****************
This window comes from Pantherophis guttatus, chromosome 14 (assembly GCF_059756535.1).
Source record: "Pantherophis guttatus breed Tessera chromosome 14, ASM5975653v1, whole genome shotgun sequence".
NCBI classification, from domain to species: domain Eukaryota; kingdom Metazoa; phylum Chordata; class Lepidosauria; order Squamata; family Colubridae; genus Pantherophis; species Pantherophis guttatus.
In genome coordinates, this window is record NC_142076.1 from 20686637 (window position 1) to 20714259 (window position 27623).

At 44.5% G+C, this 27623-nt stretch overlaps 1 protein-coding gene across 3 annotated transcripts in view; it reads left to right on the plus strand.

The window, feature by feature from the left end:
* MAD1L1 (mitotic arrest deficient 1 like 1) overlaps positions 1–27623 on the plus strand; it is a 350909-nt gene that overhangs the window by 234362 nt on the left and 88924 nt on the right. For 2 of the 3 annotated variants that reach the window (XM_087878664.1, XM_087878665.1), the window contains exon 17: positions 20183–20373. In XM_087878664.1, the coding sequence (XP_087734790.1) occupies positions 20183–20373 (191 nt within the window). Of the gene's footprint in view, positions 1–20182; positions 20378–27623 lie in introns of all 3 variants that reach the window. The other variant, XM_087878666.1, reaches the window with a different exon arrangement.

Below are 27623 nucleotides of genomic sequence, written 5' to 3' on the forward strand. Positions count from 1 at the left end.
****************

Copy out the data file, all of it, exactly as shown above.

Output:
This window comes from Pantherophis guttatus, chromosome 14 (assembly GCF_059756535.1).
Source record: "Pantherophis guttatus breed Tessera chromosome 14, ASM5975653v1, whole genome shotgun sequence".
NCBI classification, from domain to species: domain Eukaryota; kingdom Metazoa; phylum Chordata; class Lepidosauria; order Squamata; family Colubridae; genus Pantherophis; species Pantherophis guttatus.
In genome coordinates, this window is record NC_142076.1 from 20686637 (window position 1) to 20714259 (window position 27623).

At 44.5% G+C, this 27623-nt stretch overlaps 1 protein-coding gene across 3 annotated transcripts in view; it reads left to right on the plus strand.

The window, feature by feature from the left end:
* MAD1L1 (mitotic arrest deficient 1 like 1) overlaps positions 1–27623 on the plus strand; it is a 350909-nt gene that overhangs the window by 234362 nt on the left and 88924 nt on the right. For 2 of the 3 annotated variants that reach the window (XM_087878664.1, XM_087878665.1), the window contains exon 17: positions 20183–20373. In XM_087878664.1, the coding sequence (XP_087734790.1) occupies positions 20183–20373 (191 nt within the window). Of the gene's footprint in view, positions 1–20182; positions 20378–27623 lie in introns of all 3 variants that reach the window. The other variant, XM_087878666.1, reaches the window with a different exon arrangement.

Below are 27623 nucleotides of genomic sequence, written 5' to 3' on the forward strand. Positions count from 1 at the left end.